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The Unconsoled

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The Unconsoled
First edition
AuthorKazuo Ishiguro
PublisherFaber and Faber
Publication date
Publication placeUnited Kingdom
Media typePrint (Paperback)
Pages535 pp (paperback edition)
ISBN0-571-17718-2 (paperback edition)
Preceded byThe Remains of the Day 
Followed byWhen We Were Orphans 

The Unconsoled is a novel by Kazuo Ishiguro, first published in 1995 by Faber and Faber, and winner of the Cheltenham Prize that year.

Plot introduction[edit]

The novel takes place over a period of three days. It is about Ryder, a famous pianist who arrives in a central European city to perform a concert. He is entangled in a web of appointments and promises which he cannot seem to remember, struggling to fulfil his commitments before Thursday night's performance and frustrated with his inability to take control.


  • Ryder – Renowned concert pianist
  • Sophie – Gustav's daughter and Boris' mother
  • Boris – Sophie's son
  • Gustav – Bellhop of the hotel and Boris' grandfather
  • Miss Collins – Former lover of Brodsky
  • Hoffman – Manager of the hotel
  • Mrs Hoffman – Hoffman's wife; has photo albums dedicated to Ryder
  • Stephan – Hoffman's son. Also a pianist, yet is insecure about his parents' disapproval
  • Brodsky – Washed up conductor the town tries to revive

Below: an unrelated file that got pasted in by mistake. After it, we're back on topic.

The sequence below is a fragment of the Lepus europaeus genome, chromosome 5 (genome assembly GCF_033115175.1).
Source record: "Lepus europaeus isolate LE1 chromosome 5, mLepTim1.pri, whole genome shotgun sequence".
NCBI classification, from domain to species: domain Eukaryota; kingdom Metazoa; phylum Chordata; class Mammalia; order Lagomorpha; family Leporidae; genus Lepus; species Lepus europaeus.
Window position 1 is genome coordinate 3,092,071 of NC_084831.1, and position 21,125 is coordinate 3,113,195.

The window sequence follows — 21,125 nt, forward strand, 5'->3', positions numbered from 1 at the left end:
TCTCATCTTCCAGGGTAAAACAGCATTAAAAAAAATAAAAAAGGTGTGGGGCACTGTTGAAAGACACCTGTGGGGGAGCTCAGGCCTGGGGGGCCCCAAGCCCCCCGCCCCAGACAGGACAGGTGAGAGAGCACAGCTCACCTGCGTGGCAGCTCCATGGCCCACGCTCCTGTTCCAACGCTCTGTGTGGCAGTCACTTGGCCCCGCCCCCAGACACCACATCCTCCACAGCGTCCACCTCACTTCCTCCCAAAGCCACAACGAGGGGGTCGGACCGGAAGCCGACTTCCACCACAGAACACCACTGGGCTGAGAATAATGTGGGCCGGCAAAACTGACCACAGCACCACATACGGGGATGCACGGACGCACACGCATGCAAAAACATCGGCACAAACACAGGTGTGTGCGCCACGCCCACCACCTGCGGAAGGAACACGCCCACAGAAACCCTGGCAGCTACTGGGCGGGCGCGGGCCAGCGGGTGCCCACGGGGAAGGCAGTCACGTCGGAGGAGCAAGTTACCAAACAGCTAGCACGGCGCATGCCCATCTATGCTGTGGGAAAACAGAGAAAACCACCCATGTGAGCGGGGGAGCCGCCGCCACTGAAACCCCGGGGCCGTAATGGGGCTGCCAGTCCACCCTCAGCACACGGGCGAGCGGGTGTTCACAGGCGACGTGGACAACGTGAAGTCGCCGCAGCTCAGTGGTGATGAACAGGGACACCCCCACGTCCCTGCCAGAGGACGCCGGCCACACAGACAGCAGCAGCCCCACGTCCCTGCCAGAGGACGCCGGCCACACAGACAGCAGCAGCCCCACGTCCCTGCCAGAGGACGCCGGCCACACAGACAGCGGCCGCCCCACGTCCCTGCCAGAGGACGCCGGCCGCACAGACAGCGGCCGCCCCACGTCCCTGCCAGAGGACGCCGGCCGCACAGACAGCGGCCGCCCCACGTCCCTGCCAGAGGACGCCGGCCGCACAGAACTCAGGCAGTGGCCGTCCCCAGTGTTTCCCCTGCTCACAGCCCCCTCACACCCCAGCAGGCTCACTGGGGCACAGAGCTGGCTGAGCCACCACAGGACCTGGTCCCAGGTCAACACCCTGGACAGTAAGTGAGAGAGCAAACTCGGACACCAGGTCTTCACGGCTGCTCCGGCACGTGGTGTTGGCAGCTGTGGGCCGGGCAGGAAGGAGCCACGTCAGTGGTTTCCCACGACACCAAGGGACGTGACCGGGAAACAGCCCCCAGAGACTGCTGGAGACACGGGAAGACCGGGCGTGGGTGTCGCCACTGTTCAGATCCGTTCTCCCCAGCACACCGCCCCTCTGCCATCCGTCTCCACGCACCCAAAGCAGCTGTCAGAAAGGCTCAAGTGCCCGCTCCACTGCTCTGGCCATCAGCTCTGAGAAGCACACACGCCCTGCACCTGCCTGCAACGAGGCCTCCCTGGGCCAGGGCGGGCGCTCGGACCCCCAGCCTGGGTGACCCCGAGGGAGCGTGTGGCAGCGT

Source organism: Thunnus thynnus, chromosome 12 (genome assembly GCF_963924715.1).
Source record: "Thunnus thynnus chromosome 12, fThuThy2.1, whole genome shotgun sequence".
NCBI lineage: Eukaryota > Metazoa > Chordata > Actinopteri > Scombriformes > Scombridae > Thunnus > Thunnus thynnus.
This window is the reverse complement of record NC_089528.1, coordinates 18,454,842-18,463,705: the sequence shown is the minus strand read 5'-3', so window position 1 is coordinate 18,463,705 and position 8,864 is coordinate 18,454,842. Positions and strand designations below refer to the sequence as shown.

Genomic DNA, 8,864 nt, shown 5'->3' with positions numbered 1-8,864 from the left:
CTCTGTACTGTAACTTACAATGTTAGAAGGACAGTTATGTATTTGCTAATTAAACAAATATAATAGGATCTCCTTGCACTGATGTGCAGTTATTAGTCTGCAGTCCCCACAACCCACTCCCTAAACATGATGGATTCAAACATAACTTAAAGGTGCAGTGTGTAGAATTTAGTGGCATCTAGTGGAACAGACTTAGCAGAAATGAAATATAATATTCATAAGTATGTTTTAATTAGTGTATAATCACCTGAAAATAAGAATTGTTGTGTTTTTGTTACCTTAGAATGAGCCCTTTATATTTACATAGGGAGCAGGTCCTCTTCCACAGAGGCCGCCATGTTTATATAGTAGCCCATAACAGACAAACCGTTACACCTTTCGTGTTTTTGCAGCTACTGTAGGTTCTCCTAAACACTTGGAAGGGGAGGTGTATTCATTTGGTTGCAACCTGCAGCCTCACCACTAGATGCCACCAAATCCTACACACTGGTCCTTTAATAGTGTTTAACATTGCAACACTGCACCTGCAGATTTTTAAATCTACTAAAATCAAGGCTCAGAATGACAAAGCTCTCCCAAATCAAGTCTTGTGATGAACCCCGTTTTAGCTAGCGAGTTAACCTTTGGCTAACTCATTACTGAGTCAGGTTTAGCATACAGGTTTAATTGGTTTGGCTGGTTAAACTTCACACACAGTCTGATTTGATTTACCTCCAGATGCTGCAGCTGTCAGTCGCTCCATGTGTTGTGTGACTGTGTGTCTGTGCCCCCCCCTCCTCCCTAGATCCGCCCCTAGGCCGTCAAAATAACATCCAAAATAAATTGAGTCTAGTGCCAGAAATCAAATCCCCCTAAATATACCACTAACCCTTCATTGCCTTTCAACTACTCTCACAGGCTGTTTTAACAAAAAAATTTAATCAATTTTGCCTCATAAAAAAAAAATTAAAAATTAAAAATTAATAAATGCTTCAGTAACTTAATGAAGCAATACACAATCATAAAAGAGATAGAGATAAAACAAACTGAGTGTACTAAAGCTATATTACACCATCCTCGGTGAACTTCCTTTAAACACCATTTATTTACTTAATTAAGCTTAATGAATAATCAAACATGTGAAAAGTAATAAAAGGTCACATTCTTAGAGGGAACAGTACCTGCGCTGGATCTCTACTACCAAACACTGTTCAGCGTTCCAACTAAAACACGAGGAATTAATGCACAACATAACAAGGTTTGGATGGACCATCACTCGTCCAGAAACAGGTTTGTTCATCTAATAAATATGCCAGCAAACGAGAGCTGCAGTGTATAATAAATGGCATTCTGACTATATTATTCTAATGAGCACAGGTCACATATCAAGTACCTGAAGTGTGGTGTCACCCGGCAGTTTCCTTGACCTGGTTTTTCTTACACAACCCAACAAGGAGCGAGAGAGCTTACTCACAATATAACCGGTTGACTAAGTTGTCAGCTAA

• Bruno – Brodsky's deceased dog
  • Fiona – Train ticketer, Ryder's childhood friend
  • Geoffrey Saunders – Another childhood friend of Ryder. Pops up sporadically throughout the town.
  • Miss Stratmann – in charge of planning Ryder's concert
  • Christoff – Musician disliked by the town


The Unconsoled was described as a "sprawling, almost indecipherable 500-page work"[1] that "left readers and reviewers baffled".[2] It received strong negative reviews with a few positive ones. Literary critic James Wood said that the novel had "invented its own category of badness". However, a 2006 poll of various literary critics voted the novel as the third "best British, Irish, or Commonwealth novel from 1980 to 2005",[3] tied with Anthony Burgess's Earthly Powers, Salman Rushdie's Midnight's Children, Ian McEwan's Atonement, and Penelope Fitzgerald's The Blue Flower. John Carey, book critic for the Sunday Times, also placed the novel on his list of the 20th century's 50 most enjoyable books. It has come to be generally regarded as one of Ishiguro’s best works.[4]


  1. ^ Sukhdev Sandhu (6 March 2005). "The hiding place". The Telegraph. Retrieved 27 June 2010.
  2. ^ Nicholas Wroe (19 February 2005). "Living memories". The Guardian. Retrieved 27 June 2010.
  3. ^ Robert McCrum (8 October 2006). "What's the best novel in the past 25 years?". The Guardian. Retrieved 7 August 2010.
  4. ^ "Kazuo Ishiguro, a Nobel laureate for these muddled times". The Economist. 5 October 2017.

External links[edit]